Youth Day in China is celebrated on 4 May to commemorate the so-called May Fourth Movement, or New Culture Movement. On this day all young people older than 14 get half a day off. There are volunteer activities and social gatherings to celebrate being a young adult.
Since 1949, Children’s Day is celebrated on 1 June, and all primary school children get a day off. There are many fun activities organized for the children, such as movies, trips, and performances. To learn more about children and family life in China, read this article.
The name Duanwu was first documented sometime in the third century, but the origin of the festival is unknown. There are at least five theories: to commemorate Wu Zixu, (526–484 BCE) a senior official of the state of Wu during the Spring and Autumn period (770–476 BCE); to commemorate Qu Yuan, (340–278 BCE) a poet and statesman of the Chu state in the Warring States period (475–221 BCE); to celebrate the Chinese dragon; to fend off plagues; and to observe the summer solstice.
The celebration of Duanwujie involves a number of activities, varying from region to region, the most prevalent of which is racing colorful boats shaped like dragons. Others include making and eating zongzi (a glutinous rice dumpling wrapped in bamboo or reed leaves) and contests that involve standing eggs on their ends on the ground.
11 July marks the day of Zheng He’s first voyage. Zheng He was a famous Ming-dynasty explorer and admiral who made many journeys reaching as far as India and East Africa.
Army Day, celebrated on 1 August, commemorates the founding of the People’s Liberation Army in 1927. This army fought against the Japanese, and later against the Nationalist in the Chinese civil war. Many of them participated in the so-called Long March of 1934-1935, walking 9,600 kilometers from Southeast to Northwest China in an attempt to escape from the Nationalist Forces.
The Double Seven Festival is usually celebrate in August. It is based on the story of the cowherd Niu Lang and the fairy Zhi Nu, who fell in love but were separated by the gods. They were only allowed to meet on the seventh day of the sevenths month of each year (hence the name “double seven”). This celebration dates back to the Han dynasty, and has become popular again in today as China’s version of Valentine’s Day.
Celebrants believe that during the annual Hungry Ghost Festival the gates of hell are thrown open, and ghosts are once again free to roam and may prey on the living. People hold feasts to fete both deities and ghosts. It is celebrated for thirty days starting on the first day of the seventh moon of the Chinese lunar calendar (usually around August). The festival has roots in Chinese forms of social life, Daoist folk religion, and Buddhism.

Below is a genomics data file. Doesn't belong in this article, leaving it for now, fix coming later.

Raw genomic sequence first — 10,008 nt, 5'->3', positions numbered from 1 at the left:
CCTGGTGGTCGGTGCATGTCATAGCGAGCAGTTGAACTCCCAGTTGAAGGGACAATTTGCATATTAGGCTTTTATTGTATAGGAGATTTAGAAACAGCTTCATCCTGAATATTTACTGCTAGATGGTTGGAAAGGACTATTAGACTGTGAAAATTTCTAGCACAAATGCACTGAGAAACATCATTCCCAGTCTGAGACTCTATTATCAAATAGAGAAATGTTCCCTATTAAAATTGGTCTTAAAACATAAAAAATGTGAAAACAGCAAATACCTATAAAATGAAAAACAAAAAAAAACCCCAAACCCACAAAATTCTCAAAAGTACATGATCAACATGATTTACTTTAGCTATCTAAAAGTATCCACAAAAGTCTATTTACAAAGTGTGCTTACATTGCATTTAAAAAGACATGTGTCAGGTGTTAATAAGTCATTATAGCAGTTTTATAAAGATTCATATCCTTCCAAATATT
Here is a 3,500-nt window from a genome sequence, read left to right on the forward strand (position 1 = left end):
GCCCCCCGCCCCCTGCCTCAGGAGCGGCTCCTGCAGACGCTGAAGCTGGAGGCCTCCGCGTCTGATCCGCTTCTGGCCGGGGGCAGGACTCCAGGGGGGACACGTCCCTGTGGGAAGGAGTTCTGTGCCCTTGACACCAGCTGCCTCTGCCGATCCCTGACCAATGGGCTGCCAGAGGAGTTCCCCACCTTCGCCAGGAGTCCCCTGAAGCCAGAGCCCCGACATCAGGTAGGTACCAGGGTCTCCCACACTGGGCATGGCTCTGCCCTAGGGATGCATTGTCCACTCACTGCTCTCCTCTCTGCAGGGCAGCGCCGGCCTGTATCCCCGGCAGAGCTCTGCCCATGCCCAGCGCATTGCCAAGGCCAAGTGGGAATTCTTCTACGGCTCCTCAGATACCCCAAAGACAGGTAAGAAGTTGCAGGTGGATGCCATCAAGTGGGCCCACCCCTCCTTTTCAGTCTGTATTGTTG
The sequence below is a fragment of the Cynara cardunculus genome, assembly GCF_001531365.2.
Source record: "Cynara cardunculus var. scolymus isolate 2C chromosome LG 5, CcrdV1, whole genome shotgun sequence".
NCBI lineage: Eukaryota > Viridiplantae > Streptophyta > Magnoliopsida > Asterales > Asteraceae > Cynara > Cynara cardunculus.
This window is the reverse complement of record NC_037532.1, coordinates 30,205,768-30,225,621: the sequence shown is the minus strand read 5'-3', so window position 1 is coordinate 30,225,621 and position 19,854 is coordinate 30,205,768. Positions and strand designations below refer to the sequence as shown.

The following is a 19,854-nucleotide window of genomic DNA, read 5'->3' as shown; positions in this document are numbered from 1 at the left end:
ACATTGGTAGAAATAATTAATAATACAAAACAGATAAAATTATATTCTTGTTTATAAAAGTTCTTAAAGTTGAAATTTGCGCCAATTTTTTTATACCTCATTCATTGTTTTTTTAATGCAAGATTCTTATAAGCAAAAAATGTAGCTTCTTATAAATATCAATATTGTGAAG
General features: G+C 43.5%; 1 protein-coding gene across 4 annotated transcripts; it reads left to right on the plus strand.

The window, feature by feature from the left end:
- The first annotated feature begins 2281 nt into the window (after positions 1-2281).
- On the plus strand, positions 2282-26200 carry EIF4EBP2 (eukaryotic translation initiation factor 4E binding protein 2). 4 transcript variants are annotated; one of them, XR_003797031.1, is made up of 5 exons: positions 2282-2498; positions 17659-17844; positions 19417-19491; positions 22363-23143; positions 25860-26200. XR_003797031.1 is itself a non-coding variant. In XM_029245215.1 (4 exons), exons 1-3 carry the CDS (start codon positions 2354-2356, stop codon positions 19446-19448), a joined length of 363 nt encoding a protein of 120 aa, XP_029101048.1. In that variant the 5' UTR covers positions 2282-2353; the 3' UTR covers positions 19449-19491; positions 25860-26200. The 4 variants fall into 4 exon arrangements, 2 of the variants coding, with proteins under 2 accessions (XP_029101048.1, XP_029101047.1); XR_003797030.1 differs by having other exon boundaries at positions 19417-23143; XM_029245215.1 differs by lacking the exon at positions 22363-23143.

A Chinese holiday celebrated during the autumn season, Zhong Qiu celebrates family togetherness, which is symbolized by the roundness of the completely full moon. Though the true origin of this festival is unknown, and many of the traditions associated with it are derived from a range of tribes and countries, it is considered one of the most important festivals for the Chinese. It is celebrated on the fifteenth day of the eighth month of the lunar calendar.
After the Communist Party of China defeated the Nationalists in the Chinese Civil War (1945–1949), 1 October became National Day. On 2 December 1949, the Central People’s Government of the PRC passed a resolution to set aside 1 October as Guoqingjie 国庆节(National Celebration Day), or National Day, in English. Most Chinese customarily call it Guoqing (National Celebration) or simply Shiyi 十一 (October First). It is one of only two week-long holidays in China (the other being Chinese (Lunar) New Year).
The Chongyang Festival dates from a legend first described in the fifth century CE, in which a magician warns a young scholar to get his family to higher ground on the ninth day of the ninth month to avoid calamity, hence the name chongyang (double nine). The Chongyang Festival is also known as “Denggao Jie” (Mountain Climbing Festival) and “Juhua Jie” (Chrysanthemum Festival) after the major activity or item involved in the event: people old and young climb mountains or high ground, taking with them chrysanthemum wine and sweet flour fruit cake. Kite flying is another favorite activity during the Chongyang Festival.